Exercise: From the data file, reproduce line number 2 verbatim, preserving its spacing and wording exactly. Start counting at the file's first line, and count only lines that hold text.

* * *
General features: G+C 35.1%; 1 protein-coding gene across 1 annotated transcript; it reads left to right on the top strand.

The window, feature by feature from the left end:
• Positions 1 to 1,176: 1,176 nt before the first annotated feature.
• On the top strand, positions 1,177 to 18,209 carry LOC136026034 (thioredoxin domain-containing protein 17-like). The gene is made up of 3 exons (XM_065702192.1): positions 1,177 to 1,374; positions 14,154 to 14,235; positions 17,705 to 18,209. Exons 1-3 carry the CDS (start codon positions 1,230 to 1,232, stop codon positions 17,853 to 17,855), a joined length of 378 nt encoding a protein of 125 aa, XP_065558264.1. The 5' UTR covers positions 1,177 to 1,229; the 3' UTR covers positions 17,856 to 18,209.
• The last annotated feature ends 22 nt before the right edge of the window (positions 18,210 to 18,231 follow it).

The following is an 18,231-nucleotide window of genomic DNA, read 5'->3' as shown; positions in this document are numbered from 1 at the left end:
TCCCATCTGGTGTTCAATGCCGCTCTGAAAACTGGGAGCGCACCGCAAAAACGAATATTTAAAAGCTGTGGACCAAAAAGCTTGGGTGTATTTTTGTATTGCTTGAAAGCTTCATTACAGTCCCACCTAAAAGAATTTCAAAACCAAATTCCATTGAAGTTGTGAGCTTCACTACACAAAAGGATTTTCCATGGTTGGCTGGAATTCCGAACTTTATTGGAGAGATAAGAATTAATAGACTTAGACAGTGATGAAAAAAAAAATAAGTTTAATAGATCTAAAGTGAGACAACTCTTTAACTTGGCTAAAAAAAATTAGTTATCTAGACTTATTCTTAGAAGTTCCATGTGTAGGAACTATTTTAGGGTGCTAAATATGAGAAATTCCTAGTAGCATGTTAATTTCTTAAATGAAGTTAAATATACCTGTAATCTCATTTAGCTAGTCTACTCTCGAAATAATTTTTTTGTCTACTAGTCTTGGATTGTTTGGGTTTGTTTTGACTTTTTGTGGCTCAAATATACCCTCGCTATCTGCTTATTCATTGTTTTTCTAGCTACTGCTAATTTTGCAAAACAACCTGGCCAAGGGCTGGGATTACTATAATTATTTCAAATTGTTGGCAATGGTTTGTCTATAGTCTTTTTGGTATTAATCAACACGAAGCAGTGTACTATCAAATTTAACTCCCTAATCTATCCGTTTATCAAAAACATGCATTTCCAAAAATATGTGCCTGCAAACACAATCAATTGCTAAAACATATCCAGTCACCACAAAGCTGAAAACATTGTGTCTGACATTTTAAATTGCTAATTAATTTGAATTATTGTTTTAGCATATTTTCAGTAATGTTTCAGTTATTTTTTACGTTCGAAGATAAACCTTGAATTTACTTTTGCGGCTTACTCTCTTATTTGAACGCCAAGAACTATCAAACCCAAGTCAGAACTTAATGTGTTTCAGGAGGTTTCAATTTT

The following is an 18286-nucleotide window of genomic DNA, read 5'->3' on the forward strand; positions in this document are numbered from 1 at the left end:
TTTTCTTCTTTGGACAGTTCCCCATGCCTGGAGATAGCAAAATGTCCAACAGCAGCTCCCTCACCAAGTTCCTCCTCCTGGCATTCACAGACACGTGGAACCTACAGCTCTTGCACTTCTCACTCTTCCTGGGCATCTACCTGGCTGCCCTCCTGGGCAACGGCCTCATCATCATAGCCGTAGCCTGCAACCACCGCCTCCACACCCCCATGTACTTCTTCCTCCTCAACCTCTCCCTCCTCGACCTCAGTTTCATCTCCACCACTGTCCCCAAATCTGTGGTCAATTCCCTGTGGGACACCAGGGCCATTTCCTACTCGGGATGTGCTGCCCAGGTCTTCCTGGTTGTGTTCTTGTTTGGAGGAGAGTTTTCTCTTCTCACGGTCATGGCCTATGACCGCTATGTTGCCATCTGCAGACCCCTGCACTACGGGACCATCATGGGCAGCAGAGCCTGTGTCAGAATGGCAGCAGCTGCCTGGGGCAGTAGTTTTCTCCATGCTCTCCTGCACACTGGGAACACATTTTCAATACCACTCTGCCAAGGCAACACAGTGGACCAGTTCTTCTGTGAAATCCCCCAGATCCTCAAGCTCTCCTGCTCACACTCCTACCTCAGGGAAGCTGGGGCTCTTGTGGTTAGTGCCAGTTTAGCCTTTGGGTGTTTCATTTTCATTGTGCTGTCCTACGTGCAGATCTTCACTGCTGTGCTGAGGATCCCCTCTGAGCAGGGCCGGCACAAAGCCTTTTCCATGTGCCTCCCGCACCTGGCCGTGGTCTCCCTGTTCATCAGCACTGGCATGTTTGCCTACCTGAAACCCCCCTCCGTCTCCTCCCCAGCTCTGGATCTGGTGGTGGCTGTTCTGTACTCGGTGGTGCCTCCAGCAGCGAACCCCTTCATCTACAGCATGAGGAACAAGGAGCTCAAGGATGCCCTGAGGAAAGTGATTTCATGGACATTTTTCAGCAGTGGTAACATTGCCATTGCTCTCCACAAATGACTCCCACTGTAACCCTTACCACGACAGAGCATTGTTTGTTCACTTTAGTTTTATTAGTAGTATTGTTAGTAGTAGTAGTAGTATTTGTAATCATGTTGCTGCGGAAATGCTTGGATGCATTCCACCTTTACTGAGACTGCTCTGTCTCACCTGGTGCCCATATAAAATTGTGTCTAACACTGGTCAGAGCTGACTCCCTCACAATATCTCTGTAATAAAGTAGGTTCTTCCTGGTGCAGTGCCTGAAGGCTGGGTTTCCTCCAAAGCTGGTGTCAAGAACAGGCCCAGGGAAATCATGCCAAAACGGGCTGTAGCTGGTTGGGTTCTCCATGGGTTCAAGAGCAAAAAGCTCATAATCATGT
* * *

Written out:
The window, feature by feature from the left end: